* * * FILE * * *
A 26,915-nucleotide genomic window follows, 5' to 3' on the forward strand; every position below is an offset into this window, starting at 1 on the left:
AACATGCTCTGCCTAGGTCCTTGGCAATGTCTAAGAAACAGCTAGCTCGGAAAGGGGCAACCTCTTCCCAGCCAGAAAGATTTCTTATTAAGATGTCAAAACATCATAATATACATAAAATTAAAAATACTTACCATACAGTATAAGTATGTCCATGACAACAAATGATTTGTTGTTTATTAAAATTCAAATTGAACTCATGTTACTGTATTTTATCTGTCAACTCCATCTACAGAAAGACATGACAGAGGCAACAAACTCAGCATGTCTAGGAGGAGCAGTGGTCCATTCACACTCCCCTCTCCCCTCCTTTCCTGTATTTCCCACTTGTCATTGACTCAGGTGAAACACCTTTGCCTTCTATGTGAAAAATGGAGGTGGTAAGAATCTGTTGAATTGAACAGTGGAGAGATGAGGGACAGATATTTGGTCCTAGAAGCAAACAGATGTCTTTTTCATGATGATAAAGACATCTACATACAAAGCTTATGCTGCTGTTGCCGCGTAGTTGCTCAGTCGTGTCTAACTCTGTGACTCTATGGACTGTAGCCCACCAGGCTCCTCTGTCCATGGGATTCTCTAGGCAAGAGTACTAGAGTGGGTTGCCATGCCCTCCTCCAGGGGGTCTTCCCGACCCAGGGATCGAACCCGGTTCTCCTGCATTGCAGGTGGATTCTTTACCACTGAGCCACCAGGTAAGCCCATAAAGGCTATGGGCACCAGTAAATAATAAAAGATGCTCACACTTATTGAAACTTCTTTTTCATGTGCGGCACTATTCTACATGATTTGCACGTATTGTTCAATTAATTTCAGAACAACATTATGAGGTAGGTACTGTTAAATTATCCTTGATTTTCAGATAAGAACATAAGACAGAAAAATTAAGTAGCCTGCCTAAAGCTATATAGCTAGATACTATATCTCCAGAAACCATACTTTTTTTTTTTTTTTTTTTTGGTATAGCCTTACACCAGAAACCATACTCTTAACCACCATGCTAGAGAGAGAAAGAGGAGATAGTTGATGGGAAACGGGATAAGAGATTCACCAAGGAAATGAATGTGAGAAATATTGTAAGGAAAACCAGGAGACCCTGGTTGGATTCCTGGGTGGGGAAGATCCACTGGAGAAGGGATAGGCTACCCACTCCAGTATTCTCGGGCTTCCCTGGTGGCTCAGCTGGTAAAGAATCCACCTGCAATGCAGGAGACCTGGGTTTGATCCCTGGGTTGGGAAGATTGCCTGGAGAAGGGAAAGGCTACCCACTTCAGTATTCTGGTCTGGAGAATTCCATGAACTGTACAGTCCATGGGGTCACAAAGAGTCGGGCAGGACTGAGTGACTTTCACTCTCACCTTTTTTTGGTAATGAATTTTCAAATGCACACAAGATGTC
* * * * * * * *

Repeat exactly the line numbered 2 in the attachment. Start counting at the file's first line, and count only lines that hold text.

AACATGCTCTGCCTAGGTCCTTGGCAATGTCTAAGAAACAGCTAGCTCGGAAAGGGGCAACCTCTTCCCAGCCAGAAAGATTTCTTATTAAGATGTCAAAACATCATAATATACATAAAATTAAAAATACTTACCATACAGTATAAGTATGTCCATGACAACAAATGATTTGTTGTTTATTAAAATTCAAATTGAACTCATGTTACTGTATTTTATCTGTCAACTCCATCTACAGAAAGACATGACAGAGGCAACAAACTCAGCATGTCTAGGAGGAGCAGTGGTCCATTCACACTCCCCTCTCCCCTCCTTTCCTGTATTTCCCACTTGTCATTGACTCAGGTGAAACACCTTTGCCTTCTATGTGAAAAATGGAGGTGGTAAGAATCTGTTGAATTGAACAGTGGAGAGATGAGGGACAGATATTTGGTCCTAGAAGCAAACAGATGTCTTTTTCATGATGATAAAGACATCTACATACAAAGCTTATGCTGCTGTTGCCGCGTAGTTGCTCAGTCGTGTCTAACTCTGTGACTCTATGGACTGTAGCCCACCAGGCTCCTCTGTCCATGGGATTCTCTAGGCAAGAGTACTAGAGTGGGTTGCCATGCCCTCCTCCAGGGGGTCTTCCCGACCCAGGGATCGAACCCGGTTCTCCTGCATTGCAGGTGGATTCTTTACCACTGAGCCACCAGGTAAGCCCATAAAGGCTATGGGCACCAGTAAATAATAAAAGATGCTCACACTTATTGAAACTTCTTTTTCATGTGCGGCACTATTCTACATGATTTGCACGTATTGTTCAATTAATTTCAGAACAACATTATGAGGTAGGTACTGTTAAATTATCCTTGATTTTCAGATAAGAACATAAGACAGAAAAATTAAGTAGCCTGCCTAAAGCTATATAGCTAGATACTATATCTCCAGAAACCATACTTTTTTTTTTTTTTTTTTTTGGTATAGCCTTACACCAGAAACCATACTCTTAACCACCATGCTAGAGAGAGAAAGAGGAGATAGTTGATGGGAAACGGGATAAGAGATTCACCAAGGAAATGAATGTGAGAAATATTGTAAGGAAAACCAGGAGACCCTGGTTGGATTCCTGGGTGGGGAAGATCCACTGGAGAAGGGATAGGCTACCCACTCCAGTATTCTCGGGCTTCCCTGGTGGCTCAGCTGGTAAAGAATCCACCTGCAATGCAGGAGACCTGGGTTTGATCCCTGGGTTGGGAAGATTGCCTGGAGAAGGGAAAGGCTACCCACTTCAGTATTCTGGTCTGGAGAATTCCATGAACTGTACAGTCCATGGGGTCACAAAGAGTCGGGCAGGACTGAGTGACTTTCACTCTCACCTTTTTTTGGTAATGAATTTTCAAATGCACACAAGATGTC